We go on with exploring stand-up scenes around Europe, even though stand-up has come to a screaching halt in spring and probably again this autumn. Today we dive into the scene in the Czech Republic. It’s a neighbour country of Germany but history and language make the relationship feel a little distant. In order to change that, Prague based comedienne Lucie Macháčková will officiate as guide.
Setup/Punchline: Lucie, can you remember the first set you ever played?
Lucie Macháčková: Yes, it was about the fact that I don’t have a driver’s license. Everyone is always really surprised about this. Oh my god, how can you not drive? And I am more like: When you drive you cannot drink, so why would you drive anyways? It wasn’t the best or worst gig I ever had. And I still use parts of it until now.
Why did you stick to stand-up?
Actually, I am a rather introvert person. I had never done any theatre or even public speaking. That didn’t really interest me as a career. I just wanted to try it out. Then I was absolutely smitten by how awesome, how difficult, how adventurous and exciting it was. With stand-up you don’t need a big production or fireworks. You just need your own thoughts to entertain an arena of 2000 people. And you can even make money with this.
Are you doing stand-up full time?
No, I have another job. Not because I wouldn’t be able to make a living out of stand-up. I chose not to. I like writing and a lot of other things.
You studied scriptwriting at the university. Did this help with your stand-up?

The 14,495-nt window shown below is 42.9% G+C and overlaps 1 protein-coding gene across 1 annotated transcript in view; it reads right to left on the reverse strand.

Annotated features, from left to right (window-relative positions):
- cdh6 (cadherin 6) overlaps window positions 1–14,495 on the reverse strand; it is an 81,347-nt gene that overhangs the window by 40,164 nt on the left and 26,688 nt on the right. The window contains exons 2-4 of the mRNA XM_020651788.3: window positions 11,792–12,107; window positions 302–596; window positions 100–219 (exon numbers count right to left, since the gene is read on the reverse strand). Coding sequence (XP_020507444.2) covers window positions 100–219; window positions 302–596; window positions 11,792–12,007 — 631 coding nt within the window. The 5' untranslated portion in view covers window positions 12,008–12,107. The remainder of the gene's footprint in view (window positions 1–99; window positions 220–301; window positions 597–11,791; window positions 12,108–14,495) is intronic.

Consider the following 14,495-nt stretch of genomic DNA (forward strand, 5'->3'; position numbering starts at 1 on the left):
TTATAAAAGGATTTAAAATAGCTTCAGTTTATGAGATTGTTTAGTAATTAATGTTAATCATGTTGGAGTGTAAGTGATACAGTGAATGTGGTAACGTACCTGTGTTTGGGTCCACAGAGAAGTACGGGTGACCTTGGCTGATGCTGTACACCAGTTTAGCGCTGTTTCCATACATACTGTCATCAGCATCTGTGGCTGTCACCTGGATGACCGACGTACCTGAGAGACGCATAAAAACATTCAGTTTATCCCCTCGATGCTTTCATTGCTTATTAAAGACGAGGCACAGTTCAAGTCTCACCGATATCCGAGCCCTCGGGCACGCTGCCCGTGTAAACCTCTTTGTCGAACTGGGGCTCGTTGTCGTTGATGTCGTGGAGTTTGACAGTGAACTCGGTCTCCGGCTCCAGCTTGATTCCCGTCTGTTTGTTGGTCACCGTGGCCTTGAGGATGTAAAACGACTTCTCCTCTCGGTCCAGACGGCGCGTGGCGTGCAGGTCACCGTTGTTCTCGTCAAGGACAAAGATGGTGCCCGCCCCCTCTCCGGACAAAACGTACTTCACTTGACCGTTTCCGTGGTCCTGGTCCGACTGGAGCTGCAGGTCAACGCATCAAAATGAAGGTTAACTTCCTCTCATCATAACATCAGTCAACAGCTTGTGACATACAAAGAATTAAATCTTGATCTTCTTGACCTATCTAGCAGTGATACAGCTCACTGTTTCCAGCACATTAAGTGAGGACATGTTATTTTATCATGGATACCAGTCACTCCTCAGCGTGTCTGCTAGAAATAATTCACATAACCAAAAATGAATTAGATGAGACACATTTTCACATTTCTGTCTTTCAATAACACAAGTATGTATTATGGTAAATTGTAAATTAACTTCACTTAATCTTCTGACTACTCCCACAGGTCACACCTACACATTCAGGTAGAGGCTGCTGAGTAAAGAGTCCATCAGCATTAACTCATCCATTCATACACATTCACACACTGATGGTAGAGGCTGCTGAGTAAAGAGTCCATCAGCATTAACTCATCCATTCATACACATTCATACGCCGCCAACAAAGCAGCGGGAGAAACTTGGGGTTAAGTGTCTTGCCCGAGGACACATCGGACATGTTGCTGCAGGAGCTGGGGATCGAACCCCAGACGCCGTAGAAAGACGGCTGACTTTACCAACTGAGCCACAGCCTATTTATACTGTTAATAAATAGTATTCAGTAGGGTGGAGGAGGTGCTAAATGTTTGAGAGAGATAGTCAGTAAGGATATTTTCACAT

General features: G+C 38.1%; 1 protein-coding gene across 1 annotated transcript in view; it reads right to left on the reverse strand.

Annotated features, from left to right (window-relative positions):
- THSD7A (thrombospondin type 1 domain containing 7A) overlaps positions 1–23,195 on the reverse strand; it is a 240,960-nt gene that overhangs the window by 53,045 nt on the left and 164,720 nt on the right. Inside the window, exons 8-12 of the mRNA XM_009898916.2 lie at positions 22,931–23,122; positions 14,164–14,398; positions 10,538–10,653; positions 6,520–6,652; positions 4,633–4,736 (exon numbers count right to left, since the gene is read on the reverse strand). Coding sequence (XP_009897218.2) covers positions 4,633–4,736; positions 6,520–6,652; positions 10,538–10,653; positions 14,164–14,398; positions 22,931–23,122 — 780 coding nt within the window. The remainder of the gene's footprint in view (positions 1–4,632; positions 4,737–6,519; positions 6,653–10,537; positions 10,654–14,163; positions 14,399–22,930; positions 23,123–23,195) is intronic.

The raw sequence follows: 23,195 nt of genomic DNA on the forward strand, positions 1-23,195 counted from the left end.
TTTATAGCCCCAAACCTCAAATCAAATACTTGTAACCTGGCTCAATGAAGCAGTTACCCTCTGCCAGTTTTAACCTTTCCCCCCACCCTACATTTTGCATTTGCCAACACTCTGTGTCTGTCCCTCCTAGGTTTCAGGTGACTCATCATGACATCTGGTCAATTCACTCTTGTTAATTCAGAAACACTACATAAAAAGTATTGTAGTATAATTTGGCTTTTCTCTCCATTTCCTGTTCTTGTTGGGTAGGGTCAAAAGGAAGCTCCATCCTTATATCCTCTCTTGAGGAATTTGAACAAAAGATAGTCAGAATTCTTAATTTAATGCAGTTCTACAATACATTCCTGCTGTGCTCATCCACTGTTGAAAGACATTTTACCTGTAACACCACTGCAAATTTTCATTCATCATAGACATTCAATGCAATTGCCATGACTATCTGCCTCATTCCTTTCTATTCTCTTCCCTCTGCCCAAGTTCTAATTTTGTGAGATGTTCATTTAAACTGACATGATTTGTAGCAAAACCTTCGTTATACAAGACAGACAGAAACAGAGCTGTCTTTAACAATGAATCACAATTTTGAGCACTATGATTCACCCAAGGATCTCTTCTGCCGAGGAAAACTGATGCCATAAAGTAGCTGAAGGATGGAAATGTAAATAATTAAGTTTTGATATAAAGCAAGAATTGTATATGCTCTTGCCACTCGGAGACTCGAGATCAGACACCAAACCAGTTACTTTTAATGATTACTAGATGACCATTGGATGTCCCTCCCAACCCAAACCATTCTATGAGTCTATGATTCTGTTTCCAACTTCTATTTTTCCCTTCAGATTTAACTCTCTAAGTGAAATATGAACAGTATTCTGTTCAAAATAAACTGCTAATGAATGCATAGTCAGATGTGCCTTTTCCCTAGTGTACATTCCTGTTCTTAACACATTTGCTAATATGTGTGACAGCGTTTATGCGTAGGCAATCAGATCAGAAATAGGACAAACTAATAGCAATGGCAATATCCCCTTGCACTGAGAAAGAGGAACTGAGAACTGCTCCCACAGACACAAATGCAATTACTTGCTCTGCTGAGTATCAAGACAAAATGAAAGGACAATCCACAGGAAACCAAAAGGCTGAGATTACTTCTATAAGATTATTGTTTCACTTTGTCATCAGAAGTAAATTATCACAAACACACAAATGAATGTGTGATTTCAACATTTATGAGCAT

Stand-up ruined me as a normal writer. I do it so much, I write so much, I am used to thinking in jokes. When I come on stage, I always want to make the audience laugh within the first six seconds. I want to make them know immediately that this is gonna be funny. Whereas, as a scriptwriter, you don’t necessarily focus so much on jokes. You focus on the storyline, on building characters or developing atmosphere. In stand-up you only have one job. But you could say: Being a writer, playing with words to create jokes has always worked for me.
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Could you describe your style of comedy?
So there are wordplay jokes and oneliners. This works in Czech and in English. When I perform in English, I like to open with introducing myself. Lucie is easy, but my surname is kind of unpronouncable. Then I say: But it scores very highly in Scrabble. Or I say: I am short, as you can see, because my mom is short and my father is a hobbit. I talk about being a woman in her 30s, about being single and trying to find love in a bigger city. I talk about my family and a lot of observational stuff. I like my humour sharp and a bit controversial. I would say it’s not that controversial, but audiences sometimes are a little surprised.
Why is that?
In February I was playing in Munich and I did a joke: I love massages, my whole family does. My grandma even died during a heart massage. People in the Czech Republic seem to love this. In Munich the audience laughed, but also seemed to be a little taken aback. Also in the UK it happened to me that people were sometimes a bit shocked. I find this very interesting. Maybe it is because I am a 1,55 m tall blonde girl and people are surprised by things that can come out of my mouth. There are not many female comedians in the Czech Republic. It’s quite extreme.
There are roughly ten „active“ comediennes here. I’m usually the only girl on the line-up. Stand-up is fun, but it is also very demanding. You have to work at night and you have to travel a lot. And you have to deal with a lot of rejection. You perform for drunk people who shout rude, sexist stuff at you. Show us your tits and so on. Not every woman wants to deal with that shit, let alone as a career. And I don’t even blame them.
What is the stand-up scene and audience in Prague like?